British Prime Minister Boris Johnson delayed his plan to lift coronavirus restrictions in England for at least another four weeks to try to avoid “thousands” of more deaths and an increase in hospitalizations.
The government was forced to act after models showed that hospital admissions could reach levels similar to the first wave of infections from the pandemic in the spring of 2020, a maximum of 3,099 per day if Johnson stuck to his schedule. to end social distancing rules on June 21.
In a televised press conference Monday, Johnson said he had no choice but to delay his plan until at least July 19 to allow more people to receive their second dose of vaccine.
“As it is, and based on the evidence that I can see at this point, I’m sure we won’t need more than four weeks,” Johnson said. “Being cautious now, we have the opportunity in the next four weeks to save many thousands of lives by vaccinating millions of people.”
The government is expected to submit the delay to a debate and vote on Wednesday in Parliament, where Johnson is likely to face the ire of his conservative colleagues for reversing what they called “Freedom Day.”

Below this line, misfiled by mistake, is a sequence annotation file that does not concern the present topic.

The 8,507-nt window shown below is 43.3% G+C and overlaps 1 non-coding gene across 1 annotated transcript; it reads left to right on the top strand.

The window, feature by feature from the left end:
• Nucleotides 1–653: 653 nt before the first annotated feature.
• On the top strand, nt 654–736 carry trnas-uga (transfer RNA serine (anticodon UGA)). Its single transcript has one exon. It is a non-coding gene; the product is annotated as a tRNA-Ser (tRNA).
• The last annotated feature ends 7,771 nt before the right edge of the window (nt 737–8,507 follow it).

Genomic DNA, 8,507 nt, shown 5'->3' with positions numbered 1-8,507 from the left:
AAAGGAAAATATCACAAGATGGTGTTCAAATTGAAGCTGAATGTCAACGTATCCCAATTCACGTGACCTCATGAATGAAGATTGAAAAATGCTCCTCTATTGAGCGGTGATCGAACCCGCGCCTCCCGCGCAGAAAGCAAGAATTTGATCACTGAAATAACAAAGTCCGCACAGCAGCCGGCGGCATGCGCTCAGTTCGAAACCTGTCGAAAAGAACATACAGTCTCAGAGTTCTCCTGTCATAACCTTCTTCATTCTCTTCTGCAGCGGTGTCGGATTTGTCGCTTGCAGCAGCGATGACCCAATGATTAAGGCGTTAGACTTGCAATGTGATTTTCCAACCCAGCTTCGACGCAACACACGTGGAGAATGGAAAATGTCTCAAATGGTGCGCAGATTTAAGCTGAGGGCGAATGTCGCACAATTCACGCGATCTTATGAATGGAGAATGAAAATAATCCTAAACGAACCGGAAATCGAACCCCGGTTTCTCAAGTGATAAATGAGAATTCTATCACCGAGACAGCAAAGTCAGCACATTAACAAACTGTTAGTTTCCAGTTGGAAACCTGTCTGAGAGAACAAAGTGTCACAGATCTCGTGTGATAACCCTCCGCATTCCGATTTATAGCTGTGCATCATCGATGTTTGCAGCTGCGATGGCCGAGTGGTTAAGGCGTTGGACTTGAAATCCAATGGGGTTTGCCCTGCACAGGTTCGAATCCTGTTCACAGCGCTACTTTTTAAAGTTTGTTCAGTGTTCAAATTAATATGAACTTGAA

Johnson had initially planned to lift all legal limits on social contact this month, according to the fourth step of his “roadmap” to get out of lockdown. That would have meant nightclubs reopening, people lining up at bars again, stadiums filling up, and big conferences being on the agenda again.
An exception was made for weddings and the 30-person limit will be removed to allow an unlimited number of guests, provided there is no dancing and social distancing is respected.
Covid cases have risen rapidly, driven by the highly communicable delta variant, first identified in India, and now dominant in Britain.
Infections in England are increasing by 70% each week nationally, Johnson’s spokesman Max Blain told reporters on Monday, and in about a third of the country, they are doubling each week. This has raised hospital admissions by 15% each week, and 66% in the North West of England.
The emergence of the delta variant has forced a change in mindset in vaccine deployment, which previously prioritized the first doses to protect as many people as possible as quickly as possible.